Photon Control of a MOSFET

This tutorial builds upon both the code base and circuitry as developed with the Particle.publish() and Particle.subscribe() example. This time around instead of registering a subscription that can be used to turn on or off an led we set one up to control a MOSFET.

Figure 1: The completed system

The result is a circuit which can be used to control high power devices such as motors and solenoids via an independent power source.

What is a MOSFET

A MOSFET or metal–oxide–semiconductor field-effect transistor; is as the name suggests a special type of transistor that requires very little current to activate. This feature means that they are perfect for use with micro-controllers. A transistor itself is a 3 lead component that generally has 2 basic functions, to switch or to amplify. In this example we will be using one as a switch.

How a MOSFET Works

As stated a MOSFET has three leads. The Source lead is basically an input whilst the Drain lead is effectively an output. The Gate is a control pin that when activated switches the transistor and allows current to flow from the Source (in) to the Drain (out).

An Overview of the Circuit

The MOSFET is connected so that by default the high powered device is connected to V+ but not to ground (V-). The ground however is connected to the transistor’s drain. When the micro-controller sends a HIGH signal to the transistor’s gate; the transistor switches, (connecting the drain and source) and thus completes the circuit for the high powered device.

Figure 2: The MOSFET circuit

In addition to the aforementioned connections to the MOSFET the circuit also has a resistor (10K) that acts to hold the Gate low when the micro-controller does not send a HIGH signal. This is to prevent false readings caused by floating values on the pin.

The Code

The code for this example is almost exactly the same as that developed for the Particle.publish() and Particle.subscribe() example. The only real difference is the name of the event which has been changed to “mosToggle” rather than that of “ledToggle”.

Additionally all the property names such as those used for the pin references have also been updated. The actual functionality of the code however, remains the same.

The Event Subscription Code

The following code block outlines the setup of the program and the registration of the “mosToggle” event subscription.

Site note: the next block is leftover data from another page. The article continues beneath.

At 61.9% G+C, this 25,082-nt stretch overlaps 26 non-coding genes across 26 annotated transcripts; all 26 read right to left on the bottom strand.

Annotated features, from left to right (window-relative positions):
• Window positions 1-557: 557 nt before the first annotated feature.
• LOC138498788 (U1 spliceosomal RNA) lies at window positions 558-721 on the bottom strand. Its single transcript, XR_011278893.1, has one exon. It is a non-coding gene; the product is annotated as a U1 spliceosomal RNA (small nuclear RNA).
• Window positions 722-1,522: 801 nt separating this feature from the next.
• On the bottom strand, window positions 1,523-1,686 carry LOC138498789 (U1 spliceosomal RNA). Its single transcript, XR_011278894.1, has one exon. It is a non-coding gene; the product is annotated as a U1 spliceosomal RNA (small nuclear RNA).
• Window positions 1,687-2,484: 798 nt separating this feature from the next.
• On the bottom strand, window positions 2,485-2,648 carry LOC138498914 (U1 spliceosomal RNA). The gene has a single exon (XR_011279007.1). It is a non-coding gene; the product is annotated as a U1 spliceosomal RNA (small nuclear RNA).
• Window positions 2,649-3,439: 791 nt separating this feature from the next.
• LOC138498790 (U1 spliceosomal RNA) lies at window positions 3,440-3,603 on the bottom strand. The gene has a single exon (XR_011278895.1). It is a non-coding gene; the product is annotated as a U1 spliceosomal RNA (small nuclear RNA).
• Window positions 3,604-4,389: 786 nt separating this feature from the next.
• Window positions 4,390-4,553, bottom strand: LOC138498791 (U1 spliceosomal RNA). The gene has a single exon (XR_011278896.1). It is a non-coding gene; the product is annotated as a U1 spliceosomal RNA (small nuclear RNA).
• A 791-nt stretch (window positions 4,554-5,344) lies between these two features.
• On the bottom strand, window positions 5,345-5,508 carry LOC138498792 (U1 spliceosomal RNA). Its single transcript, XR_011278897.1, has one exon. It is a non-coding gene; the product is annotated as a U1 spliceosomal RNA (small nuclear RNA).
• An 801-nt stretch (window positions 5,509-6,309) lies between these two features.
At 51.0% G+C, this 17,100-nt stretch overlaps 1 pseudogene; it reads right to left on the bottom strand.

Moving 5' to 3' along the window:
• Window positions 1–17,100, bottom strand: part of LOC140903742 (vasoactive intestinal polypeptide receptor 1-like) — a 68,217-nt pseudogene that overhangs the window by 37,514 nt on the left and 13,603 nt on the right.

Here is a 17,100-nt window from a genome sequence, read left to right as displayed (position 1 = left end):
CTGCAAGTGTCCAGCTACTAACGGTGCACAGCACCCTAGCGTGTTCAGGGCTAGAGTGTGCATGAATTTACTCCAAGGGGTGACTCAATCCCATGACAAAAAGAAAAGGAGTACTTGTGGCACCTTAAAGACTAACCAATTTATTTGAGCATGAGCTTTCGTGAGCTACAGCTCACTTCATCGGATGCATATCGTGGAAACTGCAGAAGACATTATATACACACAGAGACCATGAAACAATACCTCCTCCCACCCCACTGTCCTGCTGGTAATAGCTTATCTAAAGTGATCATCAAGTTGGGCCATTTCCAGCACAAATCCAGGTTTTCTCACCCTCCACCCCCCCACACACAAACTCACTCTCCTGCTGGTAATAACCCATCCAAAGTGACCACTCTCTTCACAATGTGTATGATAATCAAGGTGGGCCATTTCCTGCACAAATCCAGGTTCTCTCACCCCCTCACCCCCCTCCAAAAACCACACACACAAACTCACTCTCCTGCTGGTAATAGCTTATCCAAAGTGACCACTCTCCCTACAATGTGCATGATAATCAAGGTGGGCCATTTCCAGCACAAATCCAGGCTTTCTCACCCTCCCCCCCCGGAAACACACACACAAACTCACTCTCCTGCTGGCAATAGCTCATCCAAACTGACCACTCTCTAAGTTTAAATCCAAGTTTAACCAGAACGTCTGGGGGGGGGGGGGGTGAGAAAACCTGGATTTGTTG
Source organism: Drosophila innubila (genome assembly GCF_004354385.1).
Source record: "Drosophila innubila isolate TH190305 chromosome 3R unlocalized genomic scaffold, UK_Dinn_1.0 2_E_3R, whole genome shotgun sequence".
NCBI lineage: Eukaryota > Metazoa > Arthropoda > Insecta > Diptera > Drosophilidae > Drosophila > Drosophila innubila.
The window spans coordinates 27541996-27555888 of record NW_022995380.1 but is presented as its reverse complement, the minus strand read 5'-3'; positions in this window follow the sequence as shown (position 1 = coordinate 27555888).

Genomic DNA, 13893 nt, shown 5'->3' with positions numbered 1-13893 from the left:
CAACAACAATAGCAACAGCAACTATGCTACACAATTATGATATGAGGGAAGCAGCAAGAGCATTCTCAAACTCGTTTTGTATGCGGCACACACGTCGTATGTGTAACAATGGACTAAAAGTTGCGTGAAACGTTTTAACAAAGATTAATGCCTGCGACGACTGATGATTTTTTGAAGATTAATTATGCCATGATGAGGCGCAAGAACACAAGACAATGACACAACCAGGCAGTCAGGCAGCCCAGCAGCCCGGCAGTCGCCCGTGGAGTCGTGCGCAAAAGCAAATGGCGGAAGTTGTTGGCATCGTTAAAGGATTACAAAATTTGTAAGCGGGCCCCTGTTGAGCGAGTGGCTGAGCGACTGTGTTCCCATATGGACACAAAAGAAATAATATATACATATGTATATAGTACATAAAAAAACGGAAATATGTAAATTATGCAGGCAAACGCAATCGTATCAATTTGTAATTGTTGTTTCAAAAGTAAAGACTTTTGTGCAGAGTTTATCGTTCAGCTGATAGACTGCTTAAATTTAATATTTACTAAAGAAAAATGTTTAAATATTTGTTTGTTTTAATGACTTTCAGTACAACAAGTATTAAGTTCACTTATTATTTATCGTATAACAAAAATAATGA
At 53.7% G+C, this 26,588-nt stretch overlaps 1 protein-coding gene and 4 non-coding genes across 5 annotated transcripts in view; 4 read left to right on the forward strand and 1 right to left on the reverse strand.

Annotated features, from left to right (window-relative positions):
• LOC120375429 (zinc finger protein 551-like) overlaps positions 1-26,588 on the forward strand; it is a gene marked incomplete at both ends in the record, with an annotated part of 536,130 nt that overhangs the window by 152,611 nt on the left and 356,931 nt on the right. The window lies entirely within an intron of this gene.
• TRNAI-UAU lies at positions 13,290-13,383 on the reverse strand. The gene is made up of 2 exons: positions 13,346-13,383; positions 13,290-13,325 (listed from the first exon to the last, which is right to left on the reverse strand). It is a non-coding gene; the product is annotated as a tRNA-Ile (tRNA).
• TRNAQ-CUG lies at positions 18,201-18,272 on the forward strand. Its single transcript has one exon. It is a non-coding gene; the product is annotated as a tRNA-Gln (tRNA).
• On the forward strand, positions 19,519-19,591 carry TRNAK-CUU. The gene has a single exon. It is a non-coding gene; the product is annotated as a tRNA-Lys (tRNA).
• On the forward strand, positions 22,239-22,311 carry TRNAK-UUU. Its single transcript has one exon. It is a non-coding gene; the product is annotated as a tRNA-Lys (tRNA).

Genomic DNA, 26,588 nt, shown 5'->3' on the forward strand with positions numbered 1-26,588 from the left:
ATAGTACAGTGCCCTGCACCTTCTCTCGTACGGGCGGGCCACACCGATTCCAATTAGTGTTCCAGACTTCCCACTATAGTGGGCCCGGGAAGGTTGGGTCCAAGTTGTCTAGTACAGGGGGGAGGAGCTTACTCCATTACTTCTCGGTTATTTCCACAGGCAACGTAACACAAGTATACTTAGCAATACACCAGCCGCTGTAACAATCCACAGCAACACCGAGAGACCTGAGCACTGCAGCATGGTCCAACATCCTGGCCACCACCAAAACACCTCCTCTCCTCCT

void setup()
{
// Set the mosfet pin (set as D3) as an
// output.
pinMode(mosfet, OUTPUT);
// Set mosfet to off by writing
// LOW to the pin.
digitalWrite(mosfet, LOW);
// Register the subscription and assign
// a handler for it
Particle.subscribe("mosToggle", myHandler);
}
view raw MosfetSetup.ino hosted with ❤ by GitHub

Code 1: The event subscription code

The next block of code shows the subscription handlers construction. The handler is instantiated as part of the registration of the “mosToggle” event subscription.

// The handler for the subscription
void myHandler(String event, String data)
{
if(data == "on")
{
digitalWrite(mosfet, HIGH);
}
if(data == "off")
{
digitalWrite(mosfet, LOW);
}
}
view raw MosfetHandler.ino hosted with ❤ by GitHub

Code 2: The event subscription handler

All this code does is set the mosfet pin (D3) to either HIGH or LOW depending upon the data received via the subscription.

The Event Publish Code

The next code block shows the main loop for the button input program. On each iteration of the loop; the value of the button input pin is read and the flag pressed is updated accordingly.

// Loop through the program
void loop()
{
// Check to see if the button is pressed
// or not. The use of flags ensures that
// only a singular event is called for
// each state.
if(digitalRead(buttonPin) == LOW)
{
// The button is released. Check against the flag
// to see if it has already been set. If so return.
if(pressed == false)
return;
// The flag has not been set so set it now.
pressed = false;
// Publish the off event.
Particle.publish("mosToggle", "off");
}
else if(digitalRead(buttonPin) == HIGH)
{
// The button is pressed. Check against the flag
// to see if it has already been set. If so return.
if(pressed == true)
return;
// The flag has not been set so set it now.
pressed = true;
// Publish the on event.
Particle.publish("mosToggle", "on");
}
// Use a delay to slow down the loop; thus allowing
// time for operations to complete.
delay(period);
}
view raw MosfetLoop.ino hosted with ❤ by GitHub

Code 3: The event publish code

The flag pressed is used so that only a single activation of either press or release is used to trigger the event call. What this means is that if a reading of LOW or HIGH is made and the value of pressed has already been set to reflect this state; nothing happens as the code just returns.

The full source code for this example can be found here.

A copy of this post published via the IoST Project can be found here.

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This tutorial builds upon both the code base and circuitry as developed with the Particle.publish() and Particle.subscribe() example. This time […]